Now in his second season at the U.S. Naval Academy – and his third as a coach for the U.S. National Football Team – Joe Battaglia knows fully well what the profession of football coach means to those in his charge. Prior to coaching, Battaglia was a four-year letterman at Guilford College.
Battaglia started at linebacker for the Quakers – honing his skills and philosophies regarding the defensive side of the game that he would use later in life – and graduated with Bachelor's degree in sports management in 2008, but he knew all along that his path in life would lead to coaching.
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He broke in as a volunteer at Towson University before earning his first paid coaching job at Juniata College. He would progress through his career over the next decade with stops at Midwestern University, Brevard College, and Bethany College before getting hired at the Naval Academy to be its Defensive Quality Control Analyst in 2017.
Coaching at Navy brings its own unique set of challenges and rewards. A typical student-athlete already has the burden of finding a way to balance academics and athletics; at a service academy, there are those responsibilities added with the need to meet those of their military responsibilities. For Battaglia, coaching the Midshipmen is something he takes great pride in. He carries that same pride in coaching the athletes of Team USA.
He recently took some time to talk about coaching both squads and what he looks forward to at the impending International Bowl.
EM: Before we talk about coaching at Navy and for Team USA, let's get a little background on you. When did you first know that you wanted to be a football coach?
JB: I think in high school. You know, I think everyone who plays has that dream of making it to the NFL, but at a certain point you come to the realization that that's not going to happen. My Dad was a coach in the youth leagues and in high school and he coached me my whole life. So from him and my high school coaches, they gave me that inspiration that this is what I wanted to do.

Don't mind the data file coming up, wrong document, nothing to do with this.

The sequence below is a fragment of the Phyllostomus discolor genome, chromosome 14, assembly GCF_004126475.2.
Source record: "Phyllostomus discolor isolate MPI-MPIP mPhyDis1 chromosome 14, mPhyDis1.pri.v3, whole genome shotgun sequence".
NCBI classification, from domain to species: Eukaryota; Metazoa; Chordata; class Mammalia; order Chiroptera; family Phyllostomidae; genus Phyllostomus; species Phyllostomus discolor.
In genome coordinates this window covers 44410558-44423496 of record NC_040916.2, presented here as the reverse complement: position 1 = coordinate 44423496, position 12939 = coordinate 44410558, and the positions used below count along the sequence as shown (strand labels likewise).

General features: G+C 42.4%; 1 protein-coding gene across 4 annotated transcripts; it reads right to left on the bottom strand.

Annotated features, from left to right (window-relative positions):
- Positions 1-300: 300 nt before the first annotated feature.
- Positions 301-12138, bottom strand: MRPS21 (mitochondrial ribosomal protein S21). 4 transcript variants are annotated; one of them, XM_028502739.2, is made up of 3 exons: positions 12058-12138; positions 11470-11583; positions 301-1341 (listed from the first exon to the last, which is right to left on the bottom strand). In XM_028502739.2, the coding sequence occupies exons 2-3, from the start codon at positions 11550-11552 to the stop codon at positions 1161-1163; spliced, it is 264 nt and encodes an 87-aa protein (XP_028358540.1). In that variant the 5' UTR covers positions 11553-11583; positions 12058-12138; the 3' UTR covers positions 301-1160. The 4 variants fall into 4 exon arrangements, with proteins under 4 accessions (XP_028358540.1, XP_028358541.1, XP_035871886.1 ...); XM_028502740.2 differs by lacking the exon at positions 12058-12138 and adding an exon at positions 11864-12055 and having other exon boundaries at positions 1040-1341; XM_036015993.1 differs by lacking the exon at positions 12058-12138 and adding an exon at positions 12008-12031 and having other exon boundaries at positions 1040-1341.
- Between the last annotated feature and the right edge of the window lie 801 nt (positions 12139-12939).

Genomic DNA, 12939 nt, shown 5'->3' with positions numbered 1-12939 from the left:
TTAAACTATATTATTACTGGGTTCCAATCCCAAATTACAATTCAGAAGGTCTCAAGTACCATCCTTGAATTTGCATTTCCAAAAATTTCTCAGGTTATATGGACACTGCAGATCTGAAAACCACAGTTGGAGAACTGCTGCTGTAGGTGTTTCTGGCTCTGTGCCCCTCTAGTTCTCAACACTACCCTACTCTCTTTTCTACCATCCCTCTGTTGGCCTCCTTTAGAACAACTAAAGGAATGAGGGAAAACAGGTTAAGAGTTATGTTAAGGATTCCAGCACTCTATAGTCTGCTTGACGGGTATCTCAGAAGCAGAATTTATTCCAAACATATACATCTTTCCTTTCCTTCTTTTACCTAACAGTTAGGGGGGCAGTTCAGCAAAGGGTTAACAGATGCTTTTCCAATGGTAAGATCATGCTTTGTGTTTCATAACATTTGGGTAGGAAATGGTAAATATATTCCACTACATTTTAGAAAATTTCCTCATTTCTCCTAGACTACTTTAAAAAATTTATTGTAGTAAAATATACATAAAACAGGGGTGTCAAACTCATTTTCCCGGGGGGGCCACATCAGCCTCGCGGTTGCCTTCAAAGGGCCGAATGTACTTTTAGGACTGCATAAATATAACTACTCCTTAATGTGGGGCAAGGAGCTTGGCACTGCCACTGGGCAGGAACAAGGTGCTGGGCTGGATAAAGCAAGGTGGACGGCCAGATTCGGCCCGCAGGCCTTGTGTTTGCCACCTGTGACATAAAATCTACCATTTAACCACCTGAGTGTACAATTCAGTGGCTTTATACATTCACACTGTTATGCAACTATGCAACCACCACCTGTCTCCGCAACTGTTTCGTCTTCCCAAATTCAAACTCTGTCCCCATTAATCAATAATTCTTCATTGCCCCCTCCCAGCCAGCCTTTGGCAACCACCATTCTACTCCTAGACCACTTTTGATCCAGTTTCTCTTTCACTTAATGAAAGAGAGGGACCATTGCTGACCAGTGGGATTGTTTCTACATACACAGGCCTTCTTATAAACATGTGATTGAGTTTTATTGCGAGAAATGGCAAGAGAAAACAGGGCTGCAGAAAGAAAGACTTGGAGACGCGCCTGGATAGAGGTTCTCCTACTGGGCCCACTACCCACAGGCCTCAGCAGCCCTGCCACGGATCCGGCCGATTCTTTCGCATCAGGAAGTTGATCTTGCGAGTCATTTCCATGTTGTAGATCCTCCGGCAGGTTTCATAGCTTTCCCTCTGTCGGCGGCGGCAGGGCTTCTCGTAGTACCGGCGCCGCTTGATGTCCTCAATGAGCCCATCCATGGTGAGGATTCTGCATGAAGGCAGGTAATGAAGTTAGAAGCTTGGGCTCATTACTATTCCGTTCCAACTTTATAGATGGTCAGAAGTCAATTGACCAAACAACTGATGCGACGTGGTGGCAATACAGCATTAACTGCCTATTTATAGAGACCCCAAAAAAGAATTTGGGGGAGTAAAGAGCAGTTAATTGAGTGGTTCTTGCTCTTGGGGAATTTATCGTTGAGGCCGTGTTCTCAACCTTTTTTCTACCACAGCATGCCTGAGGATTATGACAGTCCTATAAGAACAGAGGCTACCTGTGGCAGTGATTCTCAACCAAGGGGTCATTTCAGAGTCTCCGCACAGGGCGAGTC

EM: I know that for many, a coach's career takes a lot of twists and turns but everyone has to start out somewhere with that first job. How did your career path open for you?
JB: Yeah, it's been a crazy one for me. I was 5'9”, 175-pound linebacker in high school. So, knowing that I wanted to play somewhere and coach, I could have gone to a big school and be a student assistant coach or go somewhere smaller and play, I got the advice that I should play as long as I could, so I did that.
From there, my college coaches, one in particular, helped me. They took me to a convention one year and introduced me to everyone. I volunteered at Towson University that summer and caught a job right before camp started at a small-school called Juniata College and it just progressed from there.
EM: Let's talk Navy now. Being at a service academy and knowing what the everyone there has not only on their plate while they're enrolled there but what they have in front of them post graduation, has that changed the way you interact with your players at all compared to how you have coached at previous spots?
JB: Not really. I think that the experiences are different, but one of the misconceptions with kids here is that they're robots. They're not, they're normal 18-, 19-, 20-year-old kids. In terms of how I interact with them, nothing has changed. Here they're incredibly smart and incredibly talented, but they're still kids.
EM: Gotcha. What about the actual 'circumstance' of coaching at Navy? Does it mean anything extra to you to be at a place as storied and as meaningful to our country as Annapolis?
JB: It means a tremendous amount to me. To see the courage and the commitment of the student-athletes here has given me a whole knew respect for what they're able to handle and what they go through on a day-to-day basis. They're selflessness to make that commitment to the rest of us is extremely humbling and it makes me very appreciative.
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EM: Perfect. What about coaching Team USA in the International Bowl? What does that mean to you?
JB: This will be third one that I've coached in and it continues to be one of the most favorite things that I've ever done. I plan to continue doing it as long as they keep picking me to. I say that for some of the similar reasons that it means a lot to coach at Navy. You've got kids that come from all over the country and you put them together for a week.
These kids are obviously still in high school and some of them have never been around anyone from the south or the north or they've never left their own little small town. It's amazing to see how well they bond in such a short time.
To me, that's the coolest part of this whole thing. That and getting to represent your country and see the amount of pride they get in putting on the red, white, and blue. In this day and age, with how polarizing the political climate is, it's pretty cool to see how much it means to the kids to represent the country like this.